Ramon features a 3,600m (11,800ft) runway and a current total of 29 apron parking bays, although 30 more are planned. There are no air bridges and the boarding arrangements allow for passengers to make the very short walk straight from the terminal – no need for the nasty staircase gates featured at such places as Luton.

It is straight into the building on arrival, electronic immigration and up an escalator for luggage collection. The public area for meeters and greeters is yards away, as is transport. The landside convenience stores sit between arrivals and departures, a clever siting. There are no airport hotels and the former settlemet about half a mile away is seeing a new lease of life housing airport workers.
In an arrangement between the Ministry of Tourism and the Ministry of Transportation aimed at encouraging tourism, Israel is to waive aviation fees at the Ramon Airport for three years and will offer a large incentive scheme. Currently Eilat is a VAT-free zone. There are no slot problems at an airport which will be virtually 24hr.
Video  The first test flight landed back on 5 September 2017. The facility is now nearly ready. Eilat can then build for the future.


The one thing that is very apparent with the latest development from Lexus of its hugely successful luxury crossover brand is that it is big. Of course it needs to be in transporting seven people and their luggage.

This motor is a real top-quality seven-seater and not just seven basic seats and a tiny space for baggage.

Those looking for a luxury SUV are well catered for, with the latest generations of Audi Q7 and Volvo XC90 both bringing fresh offerings to the market, competing with various Range Rover models for dominance. The Audi and Volvo now have hybrid powertrain models available for the first time, but Lexus has more than a head start with various models since 2005. 

Everything about this Lexus is luxury, with a leather interior throughout and even the middle seats offering a warmer. It is the details that count, even with the press kit, a quality production including a USB stick built into the presentation booklet. Most impressive. 

Modern cars are complex pieces of machinery. It is not just a question of putting a key in a slot and driving off. With a week’s loan, normally perhaps 250 miles of town and country driving, trying to learn all the buttons is not easy. The simple driving comes along without any trouble but learning where all the special controls are is a mammoth task best done with a co-pilot who can apply some technical knowledge.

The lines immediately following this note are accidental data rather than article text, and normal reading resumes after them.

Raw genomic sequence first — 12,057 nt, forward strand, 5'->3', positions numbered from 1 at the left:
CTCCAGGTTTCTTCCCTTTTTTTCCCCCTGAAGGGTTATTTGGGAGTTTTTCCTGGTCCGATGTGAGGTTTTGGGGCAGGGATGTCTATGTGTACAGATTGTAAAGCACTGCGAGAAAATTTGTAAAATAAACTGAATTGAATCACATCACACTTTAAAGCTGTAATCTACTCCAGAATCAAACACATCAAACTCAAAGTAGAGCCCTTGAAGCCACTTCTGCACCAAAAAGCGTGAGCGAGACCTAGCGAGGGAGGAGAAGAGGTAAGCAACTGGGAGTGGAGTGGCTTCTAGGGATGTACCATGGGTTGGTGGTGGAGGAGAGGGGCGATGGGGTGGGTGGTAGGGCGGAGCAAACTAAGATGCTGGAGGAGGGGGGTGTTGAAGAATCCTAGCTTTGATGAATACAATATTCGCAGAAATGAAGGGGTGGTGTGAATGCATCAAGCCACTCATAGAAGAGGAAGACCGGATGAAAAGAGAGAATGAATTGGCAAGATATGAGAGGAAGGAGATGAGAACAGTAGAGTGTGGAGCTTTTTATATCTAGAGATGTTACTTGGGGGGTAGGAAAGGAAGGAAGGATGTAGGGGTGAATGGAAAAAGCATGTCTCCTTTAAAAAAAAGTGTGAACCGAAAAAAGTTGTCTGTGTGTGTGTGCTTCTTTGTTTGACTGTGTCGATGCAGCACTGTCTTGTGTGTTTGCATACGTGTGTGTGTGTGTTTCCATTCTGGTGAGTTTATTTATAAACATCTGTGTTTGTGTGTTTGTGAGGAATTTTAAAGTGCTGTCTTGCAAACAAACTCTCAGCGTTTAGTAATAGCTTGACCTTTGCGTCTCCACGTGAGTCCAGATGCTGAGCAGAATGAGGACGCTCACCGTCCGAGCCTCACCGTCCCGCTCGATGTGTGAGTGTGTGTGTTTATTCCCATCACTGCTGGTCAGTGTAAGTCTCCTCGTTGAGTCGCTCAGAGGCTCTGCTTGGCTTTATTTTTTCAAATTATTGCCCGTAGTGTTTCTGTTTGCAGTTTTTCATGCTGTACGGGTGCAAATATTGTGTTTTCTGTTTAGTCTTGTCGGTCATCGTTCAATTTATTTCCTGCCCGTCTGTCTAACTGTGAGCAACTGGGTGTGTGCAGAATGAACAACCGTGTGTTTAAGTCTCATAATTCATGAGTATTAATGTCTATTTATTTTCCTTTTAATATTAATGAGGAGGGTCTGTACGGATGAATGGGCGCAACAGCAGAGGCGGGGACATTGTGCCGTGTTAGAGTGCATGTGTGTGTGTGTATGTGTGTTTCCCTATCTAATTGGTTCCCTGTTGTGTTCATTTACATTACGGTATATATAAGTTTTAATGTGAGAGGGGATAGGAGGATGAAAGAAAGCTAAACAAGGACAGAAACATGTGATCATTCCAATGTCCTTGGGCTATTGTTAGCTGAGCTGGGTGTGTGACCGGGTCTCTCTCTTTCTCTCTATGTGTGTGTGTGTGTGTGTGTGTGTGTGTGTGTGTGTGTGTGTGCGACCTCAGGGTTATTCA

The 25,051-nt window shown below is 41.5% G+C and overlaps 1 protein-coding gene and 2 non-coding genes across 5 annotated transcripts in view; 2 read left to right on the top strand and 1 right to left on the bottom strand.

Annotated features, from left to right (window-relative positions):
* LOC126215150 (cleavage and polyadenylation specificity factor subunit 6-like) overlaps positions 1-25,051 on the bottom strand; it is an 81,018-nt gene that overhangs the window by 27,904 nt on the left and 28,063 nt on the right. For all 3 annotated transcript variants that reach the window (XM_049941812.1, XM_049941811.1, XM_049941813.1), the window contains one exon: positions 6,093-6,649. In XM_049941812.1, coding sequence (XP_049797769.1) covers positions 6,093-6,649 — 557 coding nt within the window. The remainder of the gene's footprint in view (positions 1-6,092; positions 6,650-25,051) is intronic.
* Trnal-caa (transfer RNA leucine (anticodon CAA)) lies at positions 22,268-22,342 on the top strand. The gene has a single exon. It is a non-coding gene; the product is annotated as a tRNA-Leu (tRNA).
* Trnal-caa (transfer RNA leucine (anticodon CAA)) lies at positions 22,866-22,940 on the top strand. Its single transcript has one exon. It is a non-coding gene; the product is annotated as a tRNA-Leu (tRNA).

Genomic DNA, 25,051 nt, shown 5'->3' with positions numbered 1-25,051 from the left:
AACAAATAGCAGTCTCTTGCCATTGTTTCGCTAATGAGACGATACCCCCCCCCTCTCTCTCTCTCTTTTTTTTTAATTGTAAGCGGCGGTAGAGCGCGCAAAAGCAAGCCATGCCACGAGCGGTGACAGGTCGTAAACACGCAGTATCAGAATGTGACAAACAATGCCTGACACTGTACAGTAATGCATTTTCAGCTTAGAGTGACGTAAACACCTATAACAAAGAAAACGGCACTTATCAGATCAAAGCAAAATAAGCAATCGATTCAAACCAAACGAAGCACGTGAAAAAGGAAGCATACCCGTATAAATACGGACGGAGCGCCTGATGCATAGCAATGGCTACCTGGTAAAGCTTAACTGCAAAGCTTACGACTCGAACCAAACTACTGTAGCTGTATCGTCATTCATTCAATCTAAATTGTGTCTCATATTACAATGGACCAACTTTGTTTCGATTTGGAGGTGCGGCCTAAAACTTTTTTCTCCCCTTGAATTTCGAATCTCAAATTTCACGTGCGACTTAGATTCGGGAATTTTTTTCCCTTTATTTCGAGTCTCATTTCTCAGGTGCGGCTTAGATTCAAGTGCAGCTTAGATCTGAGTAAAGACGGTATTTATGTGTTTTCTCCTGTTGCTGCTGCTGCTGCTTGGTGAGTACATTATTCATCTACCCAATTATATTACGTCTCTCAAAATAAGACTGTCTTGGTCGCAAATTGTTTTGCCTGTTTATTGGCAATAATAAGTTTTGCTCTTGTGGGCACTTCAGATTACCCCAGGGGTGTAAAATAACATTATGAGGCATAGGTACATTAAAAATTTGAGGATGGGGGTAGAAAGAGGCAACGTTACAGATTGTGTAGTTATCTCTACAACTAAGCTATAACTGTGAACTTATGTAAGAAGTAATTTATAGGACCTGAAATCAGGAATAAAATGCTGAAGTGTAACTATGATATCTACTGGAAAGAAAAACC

The Lexus 450 is four-wheel-drive. While for most it is a source of comfort and used only in an emergency, a quick run over a fairly sticky field showed tremendous capabilities. It is a tall car and one does look down on the rest. But saying that, it is easy to get in and out of for the shorter person and there is an electric tailgate.

The sat nav on this car is much the same as that on a five-year old Lexus. That is a big plus if your own car is a Lexus, but the 12in screen now also offers a set-up display with a single panel (full map), two-panel (half map, half information), or three-panel (half map, two information screens) view. Operation is by means of a rotary remote touch controller that is fiddly. There is a head-up display that is contained within the driver’s console, a safety approach to navigation.

BTN is unashamedly a fan of the true hybrid which is self-charging. If you are stuck in a slow-moving convoy, your fuel consumption improves. Amazing. But don’t believe the manufacturer's figures for this car; the supposed 47mpg in town and country came down to 30mpg, still a very good figure for a vehicle that weighs in at 2,250kg and is 5m long.

Lexus has refreshed this fourth-generation RX SUV with two engine options – the 3.5-litre V6 petrol hybrid (also known as the RX450h) and the new-to-the-line-up turbocharged 2.0-litre petrol engine (the RX200t).  The RX is not the quickest, with a 0-60 of 8sec regardless of the motor, a near-silent cruising speed of 70mph, and a maximum of 112mph.